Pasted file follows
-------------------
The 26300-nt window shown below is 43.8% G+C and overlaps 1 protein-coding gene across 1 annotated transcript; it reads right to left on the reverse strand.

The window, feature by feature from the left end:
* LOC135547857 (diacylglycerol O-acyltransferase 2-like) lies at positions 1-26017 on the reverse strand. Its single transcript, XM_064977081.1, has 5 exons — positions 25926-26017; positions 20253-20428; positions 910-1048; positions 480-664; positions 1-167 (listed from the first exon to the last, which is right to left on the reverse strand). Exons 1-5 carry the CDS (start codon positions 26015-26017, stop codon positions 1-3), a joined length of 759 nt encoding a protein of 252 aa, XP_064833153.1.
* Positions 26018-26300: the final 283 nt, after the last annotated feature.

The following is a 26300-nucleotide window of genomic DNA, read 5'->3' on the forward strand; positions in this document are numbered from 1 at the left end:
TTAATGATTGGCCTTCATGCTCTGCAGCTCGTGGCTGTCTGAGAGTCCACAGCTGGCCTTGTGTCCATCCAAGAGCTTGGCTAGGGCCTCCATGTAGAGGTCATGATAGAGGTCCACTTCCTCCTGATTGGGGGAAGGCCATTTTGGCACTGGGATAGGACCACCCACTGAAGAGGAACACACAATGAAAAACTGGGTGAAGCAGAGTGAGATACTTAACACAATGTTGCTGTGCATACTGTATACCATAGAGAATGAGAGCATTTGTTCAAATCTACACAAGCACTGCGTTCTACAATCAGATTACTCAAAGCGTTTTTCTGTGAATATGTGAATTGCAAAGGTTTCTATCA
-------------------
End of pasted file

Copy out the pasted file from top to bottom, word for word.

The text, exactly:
The 26300-nt window shown below is 43.8% G+C and overlaps 1 protein-coding gene across 1 annotated transcript; it reads right to left on the reverse strand.

The window, feature by feature from the left end:
* LOC135547857 (diacylglycerol O-acyltransferase 2-like) lies at positions 1-26017 on the reverse strand. Its single transcript, XM_064977081.1, has 5 exons — positions 25926-26017; positions 20253-20428; positions 910-1048; positions 480-664; positions 1-167 (listed from the first exon to the last, which is right to left on the reverse strand). Exons 1-5 carry the CDS (start codon positions 26015-26017, stop codon positions 1-3), a joined length of 759 nt encoding a protein of 252 aa, XP_064833153.1.
* Positions 26018-26300: the final 283 nt, after the last annotated feature.

The following is a 26300-nucleotide window of genomic DNA, read 5'->3' on the forward strand; positions in this document are numbered from 1 at the left end:
TTAATGATTGGCCTTCATGCTCTGCAGCTCGTGGCTGTCTGAGAGTCCACAGCTGGCCTTGTGTCCATCCAAGAGCTTGGCTAGGGCCTCCATGTAGAGGTCATGATAGAGGTCCACTTCCTCCTGATTGGGGGAAGGCCATTTTGGCACTGGGATAGGACCACCCACTGAAGAGGAACACACAATGAAAAACTGGGTGAAGCAGAGTGAGATACTTAACACAATGTTGCTGTGCATACTGTATACCATAGAGAATGAGAGCATTTGTTCAAATCTACACAAGCACTGCGTTCTACAATCAGATTACTCAAAGCGTTTTTCTGTGAATATGTGAATTGCAAAGGTTTCTATCA